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Auburn University students spruce up EAMC
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UNDER THE SEA MURAL

Auburn University students spruce up EAMC

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Fifteen Auburn University students went under the sea for inspiration, and brought it into the pediatric unit at East Alabama Medical Center, in the form of a mural.

The Painting II class designs a mural each semester under the guidance of its professor Wendy Deschene. The latest Painting II class had the chance to step inside Lee County’s medical center to paint a scene of underwater life and wonder for the pediatric unit.

“We created a sea life mural for the East Alabama Medical Center’s Pediatric Center,” said Myra Stephenson, a fine-arts major. “We did it on two large canvases so they could hang them up in the hospital.”

Many art departments do not put a focus on murals, Deschene said, but for her it is always important.

“The inclusion of the creation of murals in my curriculum is very important,” she said. “It teaches students that they do not have to wait for a museum or gallery to appreciate their skills to be part of the artworks or world.

“Art belongs everywhere and not just in places that we would expect it. This is a very important message, as it empowers my students in several ways.”

Deschene has been having classes design murals since she began teaching in 2006. Students have reached out after they graduate, thanking her for the experience or sharing howthe mural work helped them land a job, she said.

“(My students) have skills that the world needs,” she said.”In our department everyone is talented and creative, but the rest of the world thinks what we do is amazing. When we take our work into a community without a creative focus like a hospital students can see how their skills or art making is appreciated.

Secondly, as artists, we have a responsibility to give what we can to the world. Outreach into the community is an important part of a well-rounded liberal arts education. These murals act as gifts of beauty or human interest into a community.”

The murals act as their own form of advertisement, she said. Like EAMC, people see her classes’ murals and approach her to have one made.

“When Miranda, a child care specialist at the hospital, reached out to me to create a mural for the pediatric unit I thought it would be a perfect match for the mission of the mural project in our class,” she said.

There are challenges with having an entire class paint a mural. Deschene divides the mural into sections and teams work on different parts.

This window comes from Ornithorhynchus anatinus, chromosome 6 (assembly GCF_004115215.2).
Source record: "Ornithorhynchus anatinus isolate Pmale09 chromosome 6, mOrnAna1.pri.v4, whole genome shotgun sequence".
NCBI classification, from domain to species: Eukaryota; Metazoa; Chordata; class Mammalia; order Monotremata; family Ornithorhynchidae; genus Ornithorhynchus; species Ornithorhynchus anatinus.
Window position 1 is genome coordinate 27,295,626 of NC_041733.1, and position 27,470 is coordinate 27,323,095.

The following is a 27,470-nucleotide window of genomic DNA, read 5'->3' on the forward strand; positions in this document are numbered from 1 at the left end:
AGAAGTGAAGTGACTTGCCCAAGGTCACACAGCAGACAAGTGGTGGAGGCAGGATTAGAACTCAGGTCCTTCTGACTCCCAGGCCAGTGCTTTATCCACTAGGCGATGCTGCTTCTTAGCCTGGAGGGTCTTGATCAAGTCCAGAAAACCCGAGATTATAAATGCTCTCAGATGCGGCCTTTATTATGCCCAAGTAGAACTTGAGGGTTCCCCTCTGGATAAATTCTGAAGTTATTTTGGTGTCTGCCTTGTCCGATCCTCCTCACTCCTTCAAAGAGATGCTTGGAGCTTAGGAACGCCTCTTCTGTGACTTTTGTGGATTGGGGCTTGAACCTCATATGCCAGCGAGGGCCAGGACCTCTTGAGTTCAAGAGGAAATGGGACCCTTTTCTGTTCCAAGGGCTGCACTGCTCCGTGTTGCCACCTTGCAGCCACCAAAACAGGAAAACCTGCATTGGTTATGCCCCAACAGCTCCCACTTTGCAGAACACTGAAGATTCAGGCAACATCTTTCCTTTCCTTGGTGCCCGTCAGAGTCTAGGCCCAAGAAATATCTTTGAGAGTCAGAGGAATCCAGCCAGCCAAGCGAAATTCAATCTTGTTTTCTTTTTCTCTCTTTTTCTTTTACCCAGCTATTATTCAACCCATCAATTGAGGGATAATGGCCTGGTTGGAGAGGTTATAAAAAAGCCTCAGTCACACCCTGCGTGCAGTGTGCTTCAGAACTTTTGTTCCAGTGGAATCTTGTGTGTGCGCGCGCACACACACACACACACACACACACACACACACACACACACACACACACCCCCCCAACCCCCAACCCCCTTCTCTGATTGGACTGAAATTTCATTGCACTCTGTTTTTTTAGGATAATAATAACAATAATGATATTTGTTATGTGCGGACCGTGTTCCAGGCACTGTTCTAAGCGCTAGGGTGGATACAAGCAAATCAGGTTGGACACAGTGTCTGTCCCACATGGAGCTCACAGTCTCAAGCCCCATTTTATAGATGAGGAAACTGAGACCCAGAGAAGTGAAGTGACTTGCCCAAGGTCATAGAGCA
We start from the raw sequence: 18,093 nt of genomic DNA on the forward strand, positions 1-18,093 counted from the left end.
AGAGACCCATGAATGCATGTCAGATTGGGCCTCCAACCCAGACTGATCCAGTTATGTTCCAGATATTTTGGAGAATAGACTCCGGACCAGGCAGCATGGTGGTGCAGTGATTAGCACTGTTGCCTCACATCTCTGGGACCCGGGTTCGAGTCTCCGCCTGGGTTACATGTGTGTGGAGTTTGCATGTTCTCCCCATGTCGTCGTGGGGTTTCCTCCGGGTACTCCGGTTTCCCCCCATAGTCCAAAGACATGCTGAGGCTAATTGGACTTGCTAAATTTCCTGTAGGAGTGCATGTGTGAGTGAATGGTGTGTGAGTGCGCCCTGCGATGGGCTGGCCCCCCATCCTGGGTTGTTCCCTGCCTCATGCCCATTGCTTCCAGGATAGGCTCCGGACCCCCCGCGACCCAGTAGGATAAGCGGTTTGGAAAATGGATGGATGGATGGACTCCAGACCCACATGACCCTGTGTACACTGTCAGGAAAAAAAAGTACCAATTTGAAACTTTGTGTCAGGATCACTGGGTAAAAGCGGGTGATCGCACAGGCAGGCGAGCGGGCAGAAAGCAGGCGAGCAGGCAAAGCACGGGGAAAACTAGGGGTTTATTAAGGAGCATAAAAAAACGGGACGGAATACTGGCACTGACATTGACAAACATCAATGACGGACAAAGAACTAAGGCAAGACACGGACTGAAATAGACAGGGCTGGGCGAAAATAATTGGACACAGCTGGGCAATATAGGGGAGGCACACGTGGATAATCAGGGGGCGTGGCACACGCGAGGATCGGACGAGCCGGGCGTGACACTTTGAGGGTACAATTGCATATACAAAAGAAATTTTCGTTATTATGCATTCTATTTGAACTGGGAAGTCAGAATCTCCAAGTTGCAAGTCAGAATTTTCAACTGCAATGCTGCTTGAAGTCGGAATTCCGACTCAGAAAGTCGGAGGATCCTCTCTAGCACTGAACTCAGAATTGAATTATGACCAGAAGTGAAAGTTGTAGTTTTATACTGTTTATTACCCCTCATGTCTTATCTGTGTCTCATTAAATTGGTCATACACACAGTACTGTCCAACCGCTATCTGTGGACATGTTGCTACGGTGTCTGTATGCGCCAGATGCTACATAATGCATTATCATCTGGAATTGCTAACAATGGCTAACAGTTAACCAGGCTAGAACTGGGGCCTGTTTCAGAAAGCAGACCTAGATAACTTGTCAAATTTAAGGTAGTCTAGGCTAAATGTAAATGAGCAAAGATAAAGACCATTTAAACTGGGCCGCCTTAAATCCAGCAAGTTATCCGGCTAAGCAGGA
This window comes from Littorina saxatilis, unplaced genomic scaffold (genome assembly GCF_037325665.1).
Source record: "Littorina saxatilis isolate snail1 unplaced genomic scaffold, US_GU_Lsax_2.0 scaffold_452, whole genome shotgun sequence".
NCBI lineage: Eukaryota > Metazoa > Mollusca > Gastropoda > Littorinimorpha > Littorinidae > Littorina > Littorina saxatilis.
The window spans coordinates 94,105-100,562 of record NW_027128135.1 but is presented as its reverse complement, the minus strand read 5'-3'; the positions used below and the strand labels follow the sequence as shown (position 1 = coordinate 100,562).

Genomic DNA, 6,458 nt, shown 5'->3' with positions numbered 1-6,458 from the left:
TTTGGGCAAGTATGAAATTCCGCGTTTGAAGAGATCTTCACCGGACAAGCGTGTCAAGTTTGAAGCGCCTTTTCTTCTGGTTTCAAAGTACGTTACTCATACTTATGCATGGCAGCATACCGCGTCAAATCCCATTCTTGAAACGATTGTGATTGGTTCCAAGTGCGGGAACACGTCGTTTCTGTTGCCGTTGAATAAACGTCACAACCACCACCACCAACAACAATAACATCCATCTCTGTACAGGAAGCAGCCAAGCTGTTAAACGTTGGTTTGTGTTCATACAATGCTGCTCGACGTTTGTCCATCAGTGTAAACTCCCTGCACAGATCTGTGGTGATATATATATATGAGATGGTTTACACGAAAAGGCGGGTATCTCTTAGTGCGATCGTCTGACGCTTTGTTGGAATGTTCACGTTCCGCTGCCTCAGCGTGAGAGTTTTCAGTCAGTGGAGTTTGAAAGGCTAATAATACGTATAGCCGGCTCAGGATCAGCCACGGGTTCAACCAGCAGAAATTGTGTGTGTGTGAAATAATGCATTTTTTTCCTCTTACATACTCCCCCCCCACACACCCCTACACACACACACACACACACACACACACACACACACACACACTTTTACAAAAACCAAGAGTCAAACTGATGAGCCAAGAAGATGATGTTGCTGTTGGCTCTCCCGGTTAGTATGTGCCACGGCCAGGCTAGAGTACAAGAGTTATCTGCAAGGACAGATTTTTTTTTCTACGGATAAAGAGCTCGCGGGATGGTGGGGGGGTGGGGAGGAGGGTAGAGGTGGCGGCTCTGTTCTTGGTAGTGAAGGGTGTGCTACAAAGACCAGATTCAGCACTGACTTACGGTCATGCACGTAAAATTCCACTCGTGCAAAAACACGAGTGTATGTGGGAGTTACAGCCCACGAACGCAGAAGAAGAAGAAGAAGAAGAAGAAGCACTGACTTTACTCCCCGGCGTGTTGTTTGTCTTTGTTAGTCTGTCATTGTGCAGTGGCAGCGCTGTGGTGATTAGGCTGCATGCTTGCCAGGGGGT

Stephenson and a friend painted the sea horse and underwater chest. She also painted many of the creatures’ eyes.

“We enjoyed doing it as a team,” said Caroline Mathews, an English major and studio art minor.

Stephenson said at times it was difficult getting everyone in the room to paint at once. Groups would sometimes take turns, though.

“I work with the client to set the project up and organize materials and budgets,” Deschene said. “Sometimes the clients come and talk to the students directly and sometimes the students take a field trip to see the location and meet the community they are painting for.

“When that is not possible I bring back as much information as I can to the class before we design the mural. We design it in class together and then in the interest of time I continue to make edits and work with the clients to make it perfect. We then get to paint.”

One challenge was making the mural looked cohesive. All levels of artistic talent and backgrounds work together to create one piece.

“It would not look right if it looked like 15 different styles or approaches worked on it,” Deschene said. “It has to look cohesive.”

They came back when the mural was unveiled and for many, it was emotional. Stephenson said she cried when a nurse first saw it.

“When we went to see it in the hospital, we got to meet some of the doctors and nurses who (work) in that part of the hospital, and it was so sweet,” Stephenson said.

The hospital reveal was Mathews’ favorite part of the entire project, she said.

“(This mural is) going to do something that’s so much bigger than what I ever thought I would do in a typical classroom setting,” she said. “Because usually in class, you’re just learning to learn and further your major and your own career goals but I knew that This project was going to do so much more and was going have an impact on so many people right now and people for years to come.

And just knowing that those families that have children at the hospital are going through such tough times and we could try to make them a little happier and make their experience just a little bit better and brighter.”

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